Manufacturing a crisis

The opposition parties continue to try promoting a crisis in New Zealand manufacturing. Green Party spokesperson ‘James Henderson’ posted at The Standard:

The manufacturing crisis & the Right’s wilful blindness

Is there a crisis in manufacturing? Hell yes.

And part of that crisis is due to the fact that National and its lackeys refuse to acknowledge the problem.

Is the Left wilfully exaggerating? Commenter ‘tsmithfield’ thinks so.

I have to disagree with the word “crisis”. This has the implication of something, sudden, unexpected, adverse, and in need of a urgent solution.

I think the word “trend” is more appropriate. There has been a long-term trend, as in many other western countries, for manufacturing to be relocated to countries that provide cheaper labour rates for mass production (e.g. China et al.). The currency situation doesn’t help. But it isn’t the cause.

If we see the situation as a long-term trend, then the answer might well not be in “fixing” the manufacturing “crisis”. This might well be akin to trying to stop the tide, and simply mean tipping money and resources down the toilet. The answer might well be in adapting to the reality of the world, and focusing on our strengths. This might well mean a continuation of the trend in manufacturing. But as long as we are focusing on our strengths, and competitive advantages, then the country as a whole should prosper.

For example, for the last several decades we have seen many, if not most of our manufacturing clients relocate their production to the likes of China. We have adapted by aligning our business associated with food production or construction.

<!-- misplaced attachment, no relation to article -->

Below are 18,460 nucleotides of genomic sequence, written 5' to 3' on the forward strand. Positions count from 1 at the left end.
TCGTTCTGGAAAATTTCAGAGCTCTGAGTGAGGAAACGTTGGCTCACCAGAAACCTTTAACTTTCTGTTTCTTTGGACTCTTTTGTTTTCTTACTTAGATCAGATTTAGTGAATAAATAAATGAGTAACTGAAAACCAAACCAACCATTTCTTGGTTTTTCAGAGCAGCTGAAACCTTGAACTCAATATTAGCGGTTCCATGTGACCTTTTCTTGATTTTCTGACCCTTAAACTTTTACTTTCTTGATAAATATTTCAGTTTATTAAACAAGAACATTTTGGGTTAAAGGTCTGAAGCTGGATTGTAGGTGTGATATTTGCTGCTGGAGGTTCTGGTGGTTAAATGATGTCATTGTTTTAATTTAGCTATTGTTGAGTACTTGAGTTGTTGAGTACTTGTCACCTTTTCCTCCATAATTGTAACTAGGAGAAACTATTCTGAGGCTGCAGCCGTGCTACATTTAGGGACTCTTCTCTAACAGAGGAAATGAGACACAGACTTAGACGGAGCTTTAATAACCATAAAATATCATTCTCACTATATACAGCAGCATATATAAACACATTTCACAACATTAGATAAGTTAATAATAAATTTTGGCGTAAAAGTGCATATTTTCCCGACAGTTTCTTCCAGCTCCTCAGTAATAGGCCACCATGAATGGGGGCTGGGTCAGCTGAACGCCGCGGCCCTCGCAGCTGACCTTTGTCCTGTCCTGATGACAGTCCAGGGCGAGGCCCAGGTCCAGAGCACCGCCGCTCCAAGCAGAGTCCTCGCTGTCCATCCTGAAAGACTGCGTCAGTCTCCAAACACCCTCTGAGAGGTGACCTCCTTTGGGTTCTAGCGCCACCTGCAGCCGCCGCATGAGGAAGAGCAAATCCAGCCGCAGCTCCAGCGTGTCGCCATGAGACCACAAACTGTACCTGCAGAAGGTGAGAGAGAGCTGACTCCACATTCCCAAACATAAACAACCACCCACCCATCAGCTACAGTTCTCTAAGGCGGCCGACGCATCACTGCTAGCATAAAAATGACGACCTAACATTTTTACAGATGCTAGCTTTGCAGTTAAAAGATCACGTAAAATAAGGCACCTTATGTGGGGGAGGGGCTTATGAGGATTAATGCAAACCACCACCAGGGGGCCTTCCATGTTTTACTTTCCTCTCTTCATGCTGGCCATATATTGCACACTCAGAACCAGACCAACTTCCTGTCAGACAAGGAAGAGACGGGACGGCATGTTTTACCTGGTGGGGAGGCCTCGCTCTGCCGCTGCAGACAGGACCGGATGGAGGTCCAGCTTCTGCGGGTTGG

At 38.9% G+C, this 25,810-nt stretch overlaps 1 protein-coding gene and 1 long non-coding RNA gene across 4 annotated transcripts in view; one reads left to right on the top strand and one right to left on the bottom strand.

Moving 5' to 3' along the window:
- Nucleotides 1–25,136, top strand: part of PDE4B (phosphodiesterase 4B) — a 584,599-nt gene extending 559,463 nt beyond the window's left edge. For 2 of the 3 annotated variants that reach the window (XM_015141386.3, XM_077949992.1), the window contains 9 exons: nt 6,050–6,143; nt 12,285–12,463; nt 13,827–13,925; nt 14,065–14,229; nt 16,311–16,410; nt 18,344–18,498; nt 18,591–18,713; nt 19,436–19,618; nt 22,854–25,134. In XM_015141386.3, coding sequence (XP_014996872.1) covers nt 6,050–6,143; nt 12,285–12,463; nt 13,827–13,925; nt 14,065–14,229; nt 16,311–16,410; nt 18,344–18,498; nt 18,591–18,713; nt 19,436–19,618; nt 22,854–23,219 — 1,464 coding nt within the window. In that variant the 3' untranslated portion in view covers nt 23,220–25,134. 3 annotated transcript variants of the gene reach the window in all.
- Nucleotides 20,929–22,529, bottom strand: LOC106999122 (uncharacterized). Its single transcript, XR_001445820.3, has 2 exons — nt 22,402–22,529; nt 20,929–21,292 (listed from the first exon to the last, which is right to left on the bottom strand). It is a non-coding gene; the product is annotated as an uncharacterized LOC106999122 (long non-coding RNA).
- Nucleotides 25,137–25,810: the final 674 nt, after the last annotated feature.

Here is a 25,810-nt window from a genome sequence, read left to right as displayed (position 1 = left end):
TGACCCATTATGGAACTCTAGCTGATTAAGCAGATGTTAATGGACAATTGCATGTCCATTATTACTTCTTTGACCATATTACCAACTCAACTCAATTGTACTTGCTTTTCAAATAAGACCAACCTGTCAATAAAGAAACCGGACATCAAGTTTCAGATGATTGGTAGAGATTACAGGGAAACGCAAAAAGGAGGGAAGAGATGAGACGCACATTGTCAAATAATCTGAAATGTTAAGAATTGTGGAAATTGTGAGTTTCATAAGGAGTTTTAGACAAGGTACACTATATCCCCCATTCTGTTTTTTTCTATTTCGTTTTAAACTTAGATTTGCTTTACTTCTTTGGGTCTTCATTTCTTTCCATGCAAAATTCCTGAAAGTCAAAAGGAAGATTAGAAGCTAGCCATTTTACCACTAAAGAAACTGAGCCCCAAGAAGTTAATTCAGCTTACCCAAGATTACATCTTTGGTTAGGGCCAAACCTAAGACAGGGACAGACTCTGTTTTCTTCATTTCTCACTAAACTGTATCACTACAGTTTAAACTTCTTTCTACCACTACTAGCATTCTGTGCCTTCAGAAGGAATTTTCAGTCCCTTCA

I think manufacturing can succeed in NZ. But it needs to be more “botique” in nature. That is, we need to focus on shorter-run, specialised type products, and high-end products that can’t economically be produced in the likes of China. However, I believe the days of long-run production of products for export in NZ are pretty much over. Other than for food related products where we have a competitive advantage.

In contrast to the Green rhetoric that is far closer to the reality of the situation with manufacturing.

I worked for a manufacturing company in the mid 1980s. It closed down in about 1987 due to the difficulties competing with cheap labour based manufacturing in Asia. I then worked for Fisher & Paykel at their Taieri appliance factory.

A generation later my son worked in the same F&P factory, and was just able to complete his apprenticeship before the factory shut down, moving it’s manufacturing to Thailand and Mexico – that was in 2008, while Helen Clark’s Labour ws still in Government.

Claiming we suddenly have a crisis now is one of the worst kinds of political overstatement and scaremongering, because it could impact on business confidence.

New Zealand manufacturing certainly faces challenges – as it has for decades. Another opposition ‘cry wolf’ won’t help them.

A party poll crisis does not justify manufacturing a crisis.

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